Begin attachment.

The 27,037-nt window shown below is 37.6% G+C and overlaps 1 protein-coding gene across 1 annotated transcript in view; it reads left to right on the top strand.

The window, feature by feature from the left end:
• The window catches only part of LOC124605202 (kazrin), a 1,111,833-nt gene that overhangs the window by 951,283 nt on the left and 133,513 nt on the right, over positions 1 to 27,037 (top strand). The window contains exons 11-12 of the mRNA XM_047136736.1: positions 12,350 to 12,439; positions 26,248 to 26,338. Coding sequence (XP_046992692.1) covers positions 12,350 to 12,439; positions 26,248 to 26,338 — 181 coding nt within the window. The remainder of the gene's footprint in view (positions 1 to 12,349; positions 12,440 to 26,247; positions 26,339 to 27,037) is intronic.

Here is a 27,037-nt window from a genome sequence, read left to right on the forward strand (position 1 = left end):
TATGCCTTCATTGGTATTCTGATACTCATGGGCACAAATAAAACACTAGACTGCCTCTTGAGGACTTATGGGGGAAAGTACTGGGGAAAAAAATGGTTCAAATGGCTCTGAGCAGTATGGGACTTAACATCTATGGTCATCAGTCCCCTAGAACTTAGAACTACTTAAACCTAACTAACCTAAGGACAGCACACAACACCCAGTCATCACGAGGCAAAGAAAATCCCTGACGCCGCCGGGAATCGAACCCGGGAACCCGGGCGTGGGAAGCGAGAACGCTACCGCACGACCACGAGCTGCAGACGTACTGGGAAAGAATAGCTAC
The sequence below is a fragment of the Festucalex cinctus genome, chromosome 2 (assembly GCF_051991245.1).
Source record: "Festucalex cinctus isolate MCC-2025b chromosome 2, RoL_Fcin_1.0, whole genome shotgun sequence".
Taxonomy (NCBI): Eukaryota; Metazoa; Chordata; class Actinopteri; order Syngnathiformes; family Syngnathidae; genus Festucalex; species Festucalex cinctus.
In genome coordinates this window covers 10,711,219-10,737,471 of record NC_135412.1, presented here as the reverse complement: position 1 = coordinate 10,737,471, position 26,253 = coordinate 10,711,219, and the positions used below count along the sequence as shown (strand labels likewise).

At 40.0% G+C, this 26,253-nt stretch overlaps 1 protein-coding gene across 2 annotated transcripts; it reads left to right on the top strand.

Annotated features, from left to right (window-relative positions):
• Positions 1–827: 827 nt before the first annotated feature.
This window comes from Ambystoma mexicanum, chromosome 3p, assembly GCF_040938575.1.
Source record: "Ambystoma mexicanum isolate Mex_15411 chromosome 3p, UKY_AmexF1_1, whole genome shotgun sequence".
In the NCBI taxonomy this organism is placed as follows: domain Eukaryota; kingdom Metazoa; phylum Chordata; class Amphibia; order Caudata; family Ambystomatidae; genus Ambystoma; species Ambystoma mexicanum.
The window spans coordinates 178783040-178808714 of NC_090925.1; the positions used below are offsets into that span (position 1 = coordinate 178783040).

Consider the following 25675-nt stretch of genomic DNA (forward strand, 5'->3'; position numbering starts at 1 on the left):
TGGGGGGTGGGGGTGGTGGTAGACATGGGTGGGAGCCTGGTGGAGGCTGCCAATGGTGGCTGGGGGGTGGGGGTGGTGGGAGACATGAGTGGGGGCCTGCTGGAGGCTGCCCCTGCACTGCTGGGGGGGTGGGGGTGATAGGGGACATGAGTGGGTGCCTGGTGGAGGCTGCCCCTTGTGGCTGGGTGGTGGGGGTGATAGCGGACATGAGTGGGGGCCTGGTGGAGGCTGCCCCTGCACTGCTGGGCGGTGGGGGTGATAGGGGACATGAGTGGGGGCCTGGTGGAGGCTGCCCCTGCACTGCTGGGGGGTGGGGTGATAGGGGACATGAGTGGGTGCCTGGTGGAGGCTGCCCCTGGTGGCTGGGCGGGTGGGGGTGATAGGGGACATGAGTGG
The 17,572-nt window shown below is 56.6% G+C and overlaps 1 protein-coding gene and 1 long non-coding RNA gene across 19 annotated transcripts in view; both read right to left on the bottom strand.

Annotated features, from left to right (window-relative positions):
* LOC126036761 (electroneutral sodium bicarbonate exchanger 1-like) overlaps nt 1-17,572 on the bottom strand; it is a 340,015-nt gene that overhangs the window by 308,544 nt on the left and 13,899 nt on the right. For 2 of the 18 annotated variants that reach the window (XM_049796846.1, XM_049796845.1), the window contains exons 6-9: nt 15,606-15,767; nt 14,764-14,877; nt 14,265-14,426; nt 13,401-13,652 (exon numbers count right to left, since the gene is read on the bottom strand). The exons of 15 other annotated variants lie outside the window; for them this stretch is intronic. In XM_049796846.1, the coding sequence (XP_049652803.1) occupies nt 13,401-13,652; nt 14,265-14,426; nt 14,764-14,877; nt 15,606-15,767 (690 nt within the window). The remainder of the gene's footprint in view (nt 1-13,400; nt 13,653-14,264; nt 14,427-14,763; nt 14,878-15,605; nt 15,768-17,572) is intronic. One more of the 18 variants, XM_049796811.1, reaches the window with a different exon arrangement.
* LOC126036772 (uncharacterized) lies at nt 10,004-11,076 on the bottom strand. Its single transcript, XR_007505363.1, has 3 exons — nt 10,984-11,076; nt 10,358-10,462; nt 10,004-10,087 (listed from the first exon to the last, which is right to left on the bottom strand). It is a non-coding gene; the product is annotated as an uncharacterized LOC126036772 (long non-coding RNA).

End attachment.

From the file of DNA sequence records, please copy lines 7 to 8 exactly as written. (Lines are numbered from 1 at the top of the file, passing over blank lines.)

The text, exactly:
Source record: "Festucalex cinctus isolate MCC-2025b chromosome 2, RoL_Fcin_1.0, whole genome shotgun sequence".
Taxonomy (NCBI): Eukaryota; Metazoa; Chordata; class Actinopteri; order Syngnathiformes; family Syngnathidae; genus Festucalex; species Festucalex cinctus.